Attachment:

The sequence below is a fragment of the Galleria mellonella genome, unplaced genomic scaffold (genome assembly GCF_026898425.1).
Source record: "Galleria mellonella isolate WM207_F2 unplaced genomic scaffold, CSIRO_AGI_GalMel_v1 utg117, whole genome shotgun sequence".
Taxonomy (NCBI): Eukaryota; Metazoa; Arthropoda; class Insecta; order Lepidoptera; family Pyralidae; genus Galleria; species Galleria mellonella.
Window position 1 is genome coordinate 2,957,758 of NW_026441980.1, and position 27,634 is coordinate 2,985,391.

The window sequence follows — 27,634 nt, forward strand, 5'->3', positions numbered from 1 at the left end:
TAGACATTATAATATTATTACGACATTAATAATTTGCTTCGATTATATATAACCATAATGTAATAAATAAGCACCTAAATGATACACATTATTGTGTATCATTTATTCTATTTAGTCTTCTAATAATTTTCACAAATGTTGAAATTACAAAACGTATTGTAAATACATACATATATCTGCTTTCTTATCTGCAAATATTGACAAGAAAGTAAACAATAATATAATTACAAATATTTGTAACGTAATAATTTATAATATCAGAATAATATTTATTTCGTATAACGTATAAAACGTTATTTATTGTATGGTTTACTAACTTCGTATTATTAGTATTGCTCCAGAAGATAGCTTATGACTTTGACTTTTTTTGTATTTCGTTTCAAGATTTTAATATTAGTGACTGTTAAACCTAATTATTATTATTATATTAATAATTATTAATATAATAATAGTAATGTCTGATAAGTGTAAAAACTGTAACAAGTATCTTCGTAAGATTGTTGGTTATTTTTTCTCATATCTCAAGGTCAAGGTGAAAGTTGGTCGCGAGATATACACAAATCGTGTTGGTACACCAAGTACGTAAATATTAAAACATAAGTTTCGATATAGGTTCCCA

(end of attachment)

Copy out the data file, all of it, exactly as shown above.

The sequence below is a fragment of the Galleria mellonella genome, unplaced genomic scaffold (genome assembly GCF_026898425.1).
Source record: "Galleria mellonella isolate WM207_F2 unplaced genomic scaffold, CSIRO_AGI_GalMel_v1 utg117, whole genome shotgun sequence".
Taxonomy (NCBI): Eukaryota; Metazoa; Arthropoda; class Insecta; order Lepidoptera; family Pyralidae; genus Galleria; species Galleria mellonella.
Window position 1 is genome coordinate 2,957,758 of NW_026441980.1, and position 27,634 is coordinate 2,985,391.

The window sequence follows — 27,634 nt, forward strand, 5'->3', positions numbered from 1 at the left end:
TAGACATTATAATATTATTACGACATTAATAATTTGCTTCGATTATATATAACCATAATGTAATAAATAAGCACCTAAATGATACACATTATTGTGTATCATTTATTCTATTTAGTCTTCTAATAATTTTCACAAATGTTGAAATTACAAAACGTATTGTAAATACATACATATATCTGCTTTCTTATCTGCAAATATTGACAAGAAAGTAAACAATAATATAATTACAAATATTTGTAACGTAATAATTTATAATATCAGAATAATATTTATTTCGTATAACGTATAAAACGTTATTTATTGTATGGTTTACTAACTTCGTATTATTAGTATTGCTCCAGAAGATAGCTTATGACTTTGACTTTTTTTGTATTTCGTTTCAAGATTTTAATATTAGTGACTGTTAAACCTAATTATTATTATTATATTAATAATTATTAATATAATAATAGTAATGTCTGATAAGTGTAAAAACTGTAACAAGTATCTTCGTAAGATTGTTGGTTATTTTTTCTCATATCTCAAGGTCAAGGTGAAAGTTGGTCGCGAGATATACACAAATCGTGTTGGTACACCAAGTACGTAAATATTAAAACATAAGTTTCGATATAGGTTCCCA